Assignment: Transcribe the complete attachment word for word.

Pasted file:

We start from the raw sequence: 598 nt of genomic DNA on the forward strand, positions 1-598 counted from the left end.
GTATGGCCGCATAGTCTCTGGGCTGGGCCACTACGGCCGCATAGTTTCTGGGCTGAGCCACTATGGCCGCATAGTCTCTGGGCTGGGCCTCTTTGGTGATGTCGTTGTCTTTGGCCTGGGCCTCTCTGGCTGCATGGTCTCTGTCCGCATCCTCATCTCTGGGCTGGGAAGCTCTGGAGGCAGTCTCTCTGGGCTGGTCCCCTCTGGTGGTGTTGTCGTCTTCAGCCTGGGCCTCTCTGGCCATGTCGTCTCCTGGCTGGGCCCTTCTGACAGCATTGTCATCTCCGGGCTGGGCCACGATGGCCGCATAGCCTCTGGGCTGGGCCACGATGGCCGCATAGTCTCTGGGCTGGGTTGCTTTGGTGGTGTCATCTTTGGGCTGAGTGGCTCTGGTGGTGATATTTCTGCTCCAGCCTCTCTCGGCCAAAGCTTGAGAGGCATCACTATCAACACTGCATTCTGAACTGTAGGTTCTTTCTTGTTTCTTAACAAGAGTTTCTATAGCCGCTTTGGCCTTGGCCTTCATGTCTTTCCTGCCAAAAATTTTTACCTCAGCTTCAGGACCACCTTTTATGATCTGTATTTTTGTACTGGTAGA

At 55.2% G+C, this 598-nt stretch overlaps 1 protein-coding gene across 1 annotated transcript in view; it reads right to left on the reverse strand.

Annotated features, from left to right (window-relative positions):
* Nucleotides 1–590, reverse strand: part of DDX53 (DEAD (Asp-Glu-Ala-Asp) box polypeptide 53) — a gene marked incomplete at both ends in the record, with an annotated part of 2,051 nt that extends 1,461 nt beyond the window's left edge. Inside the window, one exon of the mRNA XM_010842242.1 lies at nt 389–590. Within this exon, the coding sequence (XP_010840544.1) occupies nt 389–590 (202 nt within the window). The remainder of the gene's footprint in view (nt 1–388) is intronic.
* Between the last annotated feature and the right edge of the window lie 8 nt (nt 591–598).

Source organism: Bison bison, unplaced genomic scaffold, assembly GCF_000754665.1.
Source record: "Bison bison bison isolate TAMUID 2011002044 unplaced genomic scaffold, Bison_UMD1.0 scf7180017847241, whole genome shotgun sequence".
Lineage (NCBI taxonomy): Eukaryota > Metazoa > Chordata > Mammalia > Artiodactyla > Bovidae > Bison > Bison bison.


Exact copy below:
We start from the raw sequence: 598 nt of genomic DNA on the forward strand, positions 1-598 counted from the left end.
GTATGGCCGCATAGTCTCTGGGCTGGGCCACTACGGCCGCATAGTTTCTGGGCTGAGCCACTATGGCCGCATAGTCTCTGGGCTGGGCCTCTTTGGTGATGTCGTTGTCTTTGGCCTGGGCCTCTCTGGCTGCATGGTCTCTGTCCGCATCCTCATCTCTGGGCTGGGAAGCTCTGGAGGCAGTCTCTCTGGGCTGGTCCCCTCTGGTGGTGTTGTCGTCTTCAGCCTGGGCCTCTCTGGCCATGTCGTCTCCTGGCTGGGCCCTTCTGACAGCATTGTCATCTCCGGGCTGGGCCACGATGGCCGCATAGCCTCTGGGCTGGGCCACGATGGCCGCATAGTCTCTGGGCTGGGTTGCTTTGGTGGTGTCATCTTTGGGCTGAGTGGCTCTGGTGGTGATATTTCTGCTCCAGCCTCTCTCGGCCAAAGCTTGAGAGGCATCACTATCAACACTGCATTCTGAACTGTAGGTTCTTTCTTGTTTCTTAACAAGAGTTTCTATAGCCGCTTTGGCCTTGGCCTTCATGTCTTTCCTGCCAAAAATTTTTACCTCAGCTTCAGGACCACCTTTTATGATCTGTATTTTTGTACTGGTAGA

At 55.2% G+C, this 598-nt stretch overlaps 1 protein-coding gene across 1 annotated transcript in view; it reads right to left on the reverse strand.

Annotated features, from left to right (window-relative positions):
* Nucleotides 1–590, reverse strand: part of DDX53 (DEAD (Asp-Glu-Ala-Asp) box polypeptide 53) — a gene marked incomplete at both ends in the record, with an annotated part of 2,051 nt that extends 1,461 nt beyond the window's left edge. Inside the window, one exon of the mRNA XM_010842242.1 lies at nt 389–590. Within this exon, the coding sequence (XP_010840544.1) occupies nt 389–590 (202 nt within the window). The remainder of the gene's footprint in view (nt 1–388) is intronic.
* Between the last annotated feature and the right edge of the window lie 8 nt (nt 591–598).

Source organism: Bison bison, unplaced genomic scaffold, assembly GCF_000754665.1.
Source record: "Bison bison bison isolate TAMUID 2011002044 unplaced genomic scaffold, Bison_UMD1.0 scf7180017847241, whole genome shotgun sequence".
Lineage (NCBI taxonomy): Eukaryota > Metazoa > Chordata > Mammalia > Artiodactyla > Bovidae > Bison > Bison bison.